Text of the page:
The favorites feature is a way for other Flickr members to mark a particular photograph as something they would consider their favorite. Flickr members can mark as many photographs as they wish as a favorite. However, there is no means which allow users to mark a photograph as unfavorable. This contrasts starkly with many viewers behavior when thinking about how people move through physical image galleries at places such as museums and exhibits. A viewer could easily walk past a photograph in the physical real and dismay the photograph as something that they do no like (‘mark’ as unfavorable), but in the Flickr-verse this is impossible. This one-sided dichotomy, coupled with the infinite ability to favorite photographs, greatly weakens the meaning of marking a photograph as a favorite.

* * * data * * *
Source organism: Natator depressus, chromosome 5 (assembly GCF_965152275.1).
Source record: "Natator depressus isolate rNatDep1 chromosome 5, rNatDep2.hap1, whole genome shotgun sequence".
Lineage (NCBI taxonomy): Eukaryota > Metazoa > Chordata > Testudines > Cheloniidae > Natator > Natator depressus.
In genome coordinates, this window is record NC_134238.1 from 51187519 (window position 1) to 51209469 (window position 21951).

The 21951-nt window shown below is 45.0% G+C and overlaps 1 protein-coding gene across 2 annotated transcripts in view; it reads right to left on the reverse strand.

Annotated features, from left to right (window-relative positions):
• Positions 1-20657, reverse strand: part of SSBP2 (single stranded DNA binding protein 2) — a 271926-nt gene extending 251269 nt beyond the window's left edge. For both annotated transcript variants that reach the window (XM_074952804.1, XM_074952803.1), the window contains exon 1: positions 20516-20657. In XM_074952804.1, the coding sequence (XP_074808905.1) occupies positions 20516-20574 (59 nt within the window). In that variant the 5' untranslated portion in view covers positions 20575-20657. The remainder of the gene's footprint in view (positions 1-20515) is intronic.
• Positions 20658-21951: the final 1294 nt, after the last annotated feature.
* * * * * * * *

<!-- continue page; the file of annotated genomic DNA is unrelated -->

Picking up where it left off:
The comments feature is probably the feature with the greatest capability within Flickr. With this quality Flickr members can say anything they please about a particular photograph, and indeed many (if not most) of Flickr members comment on many photographs leading to a sometimes dismal number of comments for a particular photograph. However, the comments section is very linear. It allows only for comments to come in line one after the other. While this produces a pleasing visual line, it cuts of inter-communication and replies to other comments. When a photograph is critiqued in verbal form, often commentators will bounce off of each other and have a back-and-forth type of conversation. That is to say that if commentator A said something in particular, commentator B would likely first comment about what commentator A had to say before adding in his/her own comment (if any). But, in the Flickr-verse this simply isn’t realistic. Comments are not threaded in any fashion and it becomes quite tedious to attempt some sort of conversation, especially when lots of comments and commentators appear. This means that comments can easily get lost within the sea of other comments and that all comments have virtually (though sometimes not visually) the same ‘weight’.